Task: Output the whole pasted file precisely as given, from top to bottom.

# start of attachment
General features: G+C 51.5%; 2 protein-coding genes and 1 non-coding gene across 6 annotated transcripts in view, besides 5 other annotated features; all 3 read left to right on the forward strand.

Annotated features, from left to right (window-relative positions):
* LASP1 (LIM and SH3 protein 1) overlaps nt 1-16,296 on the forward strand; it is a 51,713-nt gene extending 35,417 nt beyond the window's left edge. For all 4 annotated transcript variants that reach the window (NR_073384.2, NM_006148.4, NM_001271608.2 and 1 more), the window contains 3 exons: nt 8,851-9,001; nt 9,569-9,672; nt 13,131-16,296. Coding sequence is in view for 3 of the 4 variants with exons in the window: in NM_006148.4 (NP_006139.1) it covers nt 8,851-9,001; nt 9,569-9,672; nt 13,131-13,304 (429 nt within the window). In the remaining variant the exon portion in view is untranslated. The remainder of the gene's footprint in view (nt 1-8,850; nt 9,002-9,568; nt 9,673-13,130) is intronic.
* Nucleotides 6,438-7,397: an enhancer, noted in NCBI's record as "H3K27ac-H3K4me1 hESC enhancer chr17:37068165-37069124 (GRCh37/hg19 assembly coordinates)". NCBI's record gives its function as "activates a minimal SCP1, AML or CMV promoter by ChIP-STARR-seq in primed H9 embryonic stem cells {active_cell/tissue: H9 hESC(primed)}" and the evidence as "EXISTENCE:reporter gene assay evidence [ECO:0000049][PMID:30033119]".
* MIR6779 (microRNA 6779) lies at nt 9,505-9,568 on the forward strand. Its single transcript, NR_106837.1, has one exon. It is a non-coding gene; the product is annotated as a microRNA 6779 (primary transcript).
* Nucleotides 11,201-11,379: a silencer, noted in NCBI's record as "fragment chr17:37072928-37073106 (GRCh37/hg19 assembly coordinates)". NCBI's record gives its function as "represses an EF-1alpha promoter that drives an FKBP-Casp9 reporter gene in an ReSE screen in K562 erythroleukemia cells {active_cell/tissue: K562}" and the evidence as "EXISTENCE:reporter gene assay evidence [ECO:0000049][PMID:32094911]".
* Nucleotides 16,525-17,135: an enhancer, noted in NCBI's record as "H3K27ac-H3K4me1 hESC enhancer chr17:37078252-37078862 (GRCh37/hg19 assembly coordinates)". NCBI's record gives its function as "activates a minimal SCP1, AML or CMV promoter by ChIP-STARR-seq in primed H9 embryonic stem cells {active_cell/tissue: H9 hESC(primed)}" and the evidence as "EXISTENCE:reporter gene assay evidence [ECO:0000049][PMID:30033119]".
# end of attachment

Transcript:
General features: G+C 51.5%; 2 protein-coding genes and 1 non-coding gene across 6 annotated transcripts in view, besides 5 other annotated features; all 3 read left to right on the forward strand.

Annotated features, from left to right (window-relative positions):
* LASP1 (LIM and SH3 protein 1) overlaps nt 1-16,296 on the forward strand; it is a 51,713-nt gene extending 35,417 nt beyond the window's left edge. For all 4 annotated transcript variants that reach the window (NR_073384.2, NM_006148.4, NM_001271608.2 and 1 more), the window contains 3 exons: nt 8,851-9,001; nt 9,569-9,672; nt 13,131-16,296. Coding sequence is in view for 3 of the 4 variants with exons in the window: in NM_006148.4 (NP_006139.1) it covers nt 8,851-9,001; nt 9,569-9,672; nt 13,131-13,304 (429 nt within the window). In the remaining variant the exon portion in view is untranslated. The remainder of the gene's footprint in view (nt 1-8,850; nt 9,002-9,568; nt 9,673-13,130) is intronic.
* Nucleotides 6,438-7,397: an enhancer, noted in NCBI's record as "H3K27ac-H3K4me1 hESC enhancer chr17:37068165-37069124 (GRCh37/hg19 assembly coordinates)". NCBI's record gives its function as "activates a minimal SCP1, AML or CMV promoter by ChIP-STARR-seq in primed H9 embryonic stem cells {active_cell/tissue: H9 hESC(primed)}" and the evidence as "EXISTENCE:reporter gene assay evidence [ECO:0000049][PMID:30033119]".
* MIR6779 (microRNA 6779) lies at nt 9,505-9,568 on the forward strand. Its single transcript, NR_106837.1, has one exon. It is a non-coding gene; the product is annotated as a microRNA 6779 (primary transcript).
* Nucleotides 11,201-11,379: a silencer, noted in NCBI's record as "fragment chr17:37072928-37073106 (GRCh37/hg19 assembly coordinates)". NCBI's record gives its function as "represses an EF-1alpha promoter that drives an FKBP-Casp9 reporter gene in an ReSE screen in K562 erythroleukemia cells {active_cell/tissue: K562}" and the evidence as "EXISTENCE:reporter gene assay evidence [ECO:0000049][PMID:32094911]".
* Nucleotides 16,525-17,135: an enhancer, noted in NCBI's record as "H3K27ac-H3K4me1 hESC enhancer chr17:37078252-37078862 (GRCh37/hg19 assembly coordinates)". NCBI's record gives its function as "activates a minimal SCP1, AML or CMV promoter by ChIP-STARR-seq in primed H9 embryonic stem cells {active_cell/tissue: H9 hESC(primed)}" and the evidence as "EXISTENCE:reporter gene assay evidence [ECO:0000049][PMID:30033119]".